Breaststroke

Training Multiple Strokes

Even if you are a triathlete who competes only in freestyle, it is important to train more than one stroke.  Swimming, is the perfect example of a repetitive motion activity.  Even a sprinter, who in general, does fewer overall yards than other freestylers, does thousands of shoulder rotations in their career. It is important to…

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Connect the Dots to Swim Faster

Connection is an important concept for swimming faster, but not often discussed. Simply put connection is all of the motions in a stroke flowing smoothly together to maximize the production and delivery of power to create forward momentum. What does that mean to your stroke? When we develop our stroke mechanics it is common to…

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Knowing Which Breaststroke Kick is Fastest

I have said many times that breaststroke has more successful variations than all other strokes combined. The problem is knowing what works best for you. Here is a great experiment you can do: My description is based on a short-course yards pool. First, create a baseline.  Using your current kick, push off the wall and…

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How to Get Out of a Muscle Memory Rut

Muscle memory allows us to perform complex repetitive motions without thinking about them.   Could you imagine early man trying to hunt if they had to actively think about how to walk?  The mind would be so preoccupied with flexing the ankle, bending the knee, rotating the hip that we would get eaten by the first…

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Breaststroke Timing

There are two common timings used for breaststroke. One correct, the other, not so much. The two big mistakes are: Breathing at the end of the pull instead of first Stopping the arms at the body instead of up front in the streamline. These two problems generally go together and lead to a slower breast…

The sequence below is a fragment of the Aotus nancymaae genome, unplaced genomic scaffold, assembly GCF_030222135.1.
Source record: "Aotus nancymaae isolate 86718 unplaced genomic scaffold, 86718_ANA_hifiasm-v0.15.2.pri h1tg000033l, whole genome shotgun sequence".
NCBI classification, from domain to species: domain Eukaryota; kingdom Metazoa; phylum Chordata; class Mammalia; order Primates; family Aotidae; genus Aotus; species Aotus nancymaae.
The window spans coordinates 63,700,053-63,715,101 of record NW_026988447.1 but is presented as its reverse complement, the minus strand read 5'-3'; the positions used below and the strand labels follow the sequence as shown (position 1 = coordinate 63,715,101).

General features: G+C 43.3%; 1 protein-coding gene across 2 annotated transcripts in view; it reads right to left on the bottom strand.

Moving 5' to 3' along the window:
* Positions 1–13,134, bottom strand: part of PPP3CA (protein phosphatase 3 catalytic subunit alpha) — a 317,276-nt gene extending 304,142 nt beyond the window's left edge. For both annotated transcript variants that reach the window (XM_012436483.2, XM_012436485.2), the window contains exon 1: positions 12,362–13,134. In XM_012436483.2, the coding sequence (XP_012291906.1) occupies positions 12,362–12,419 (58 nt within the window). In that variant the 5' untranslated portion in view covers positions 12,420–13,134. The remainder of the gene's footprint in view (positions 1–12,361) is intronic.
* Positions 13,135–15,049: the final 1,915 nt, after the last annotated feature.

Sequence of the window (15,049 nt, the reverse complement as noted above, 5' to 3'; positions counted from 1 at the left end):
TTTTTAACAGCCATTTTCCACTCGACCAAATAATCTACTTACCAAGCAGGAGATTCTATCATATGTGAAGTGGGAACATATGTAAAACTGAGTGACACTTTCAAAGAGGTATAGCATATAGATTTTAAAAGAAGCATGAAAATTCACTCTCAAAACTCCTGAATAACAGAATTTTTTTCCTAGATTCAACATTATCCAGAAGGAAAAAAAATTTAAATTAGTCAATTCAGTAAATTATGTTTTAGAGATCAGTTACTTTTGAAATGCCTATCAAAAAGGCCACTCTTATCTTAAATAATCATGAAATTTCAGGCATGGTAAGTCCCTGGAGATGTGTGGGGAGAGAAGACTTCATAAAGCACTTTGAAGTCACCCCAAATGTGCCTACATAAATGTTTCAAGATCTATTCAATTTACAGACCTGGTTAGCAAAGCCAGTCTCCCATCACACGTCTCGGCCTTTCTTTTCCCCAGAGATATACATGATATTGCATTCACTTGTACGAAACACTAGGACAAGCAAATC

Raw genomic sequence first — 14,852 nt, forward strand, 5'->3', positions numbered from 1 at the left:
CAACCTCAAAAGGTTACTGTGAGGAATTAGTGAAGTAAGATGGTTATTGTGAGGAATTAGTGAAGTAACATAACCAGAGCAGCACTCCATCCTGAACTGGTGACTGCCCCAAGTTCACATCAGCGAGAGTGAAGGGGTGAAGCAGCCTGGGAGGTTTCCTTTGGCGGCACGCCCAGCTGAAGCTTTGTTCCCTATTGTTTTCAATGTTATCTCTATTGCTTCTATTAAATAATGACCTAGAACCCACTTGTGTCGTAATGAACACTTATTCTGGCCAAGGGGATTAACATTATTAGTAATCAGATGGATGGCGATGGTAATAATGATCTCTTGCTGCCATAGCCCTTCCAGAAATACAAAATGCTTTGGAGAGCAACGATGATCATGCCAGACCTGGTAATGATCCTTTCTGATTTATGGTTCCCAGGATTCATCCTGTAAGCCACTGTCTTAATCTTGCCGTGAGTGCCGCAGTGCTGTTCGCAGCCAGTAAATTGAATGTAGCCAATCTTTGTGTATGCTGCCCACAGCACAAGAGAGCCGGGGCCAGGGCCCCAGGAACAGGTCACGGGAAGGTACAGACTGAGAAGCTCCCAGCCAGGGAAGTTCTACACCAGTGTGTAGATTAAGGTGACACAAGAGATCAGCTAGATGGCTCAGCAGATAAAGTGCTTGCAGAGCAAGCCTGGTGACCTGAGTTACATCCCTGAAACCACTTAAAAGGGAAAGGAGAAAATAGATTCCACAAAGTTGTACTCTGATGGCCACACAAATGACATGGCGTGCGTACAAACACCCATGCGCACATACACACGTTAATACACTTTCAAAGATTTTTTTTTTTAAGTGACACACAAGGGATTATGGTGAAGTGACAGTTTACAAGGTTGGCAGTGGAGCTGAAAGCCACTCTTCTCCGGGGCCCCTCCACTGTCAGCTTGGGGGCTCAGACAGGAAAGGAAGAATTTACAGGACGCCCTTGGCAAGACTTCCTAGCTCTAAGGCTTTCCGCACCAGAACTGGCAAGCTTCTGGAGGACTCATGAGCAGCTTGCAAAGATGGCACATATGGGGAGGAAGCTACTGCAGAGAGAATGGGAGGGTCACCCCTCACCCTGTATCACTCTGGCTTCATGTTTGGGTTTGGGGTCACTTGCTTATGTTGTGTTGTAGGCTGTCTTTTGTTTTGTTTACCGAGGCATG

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Breaststroke variation: Finding your Best

There are more successful variations in breaststroke then in every other stroke combined. This makes for a challenge when coaching swimmers. There is no one single set of mechanics to target. When I work with a swimmer on their breaststroke I follow some guide lines to help them find their best possible stroke. The Arms…

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Breaststroke Glide

There are opposing opinions out there on the glide phase of the breaststroke. One camp will tell you glide longer while others are telling you that gliding longer slows you down.  I’d like to weigh in with some common-sense advice for your breaststroke. The first thing I want you to remember is that breaststroke has…

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Hypoxic Training

The term hypoxic is the adjective form of hypoxia which is defined as in adequate oxygen in the blood.  Swimmers have traditionally used hypoxic work in their training when they are limiting their breathing to one breath every three, four, five, six or more strokes. I grew up doing this form of training, as did…

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The much misunderstood “distance per stroke”

Many of you have heard from your coaches, or individual reading, to work on your distance per stroke.  Distance per stroke is generally defined as how far (distance) can you travel on one pull (stroke) or stroke cycle (one pull with each arm).  I’m not disagreeing with my coaching peers, distance per stroke is an…

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The evolution of stroke mechanics and why that is important to you!

Last week when I sat thinking about the breaststroke for my blog, I struggled with what others will think about my emphasis on adduction (that is the motion of squeezing the legs together).  You see, these days several top breaststrokers are being very successful with a much narrower kick that emphasizes the whip of the…

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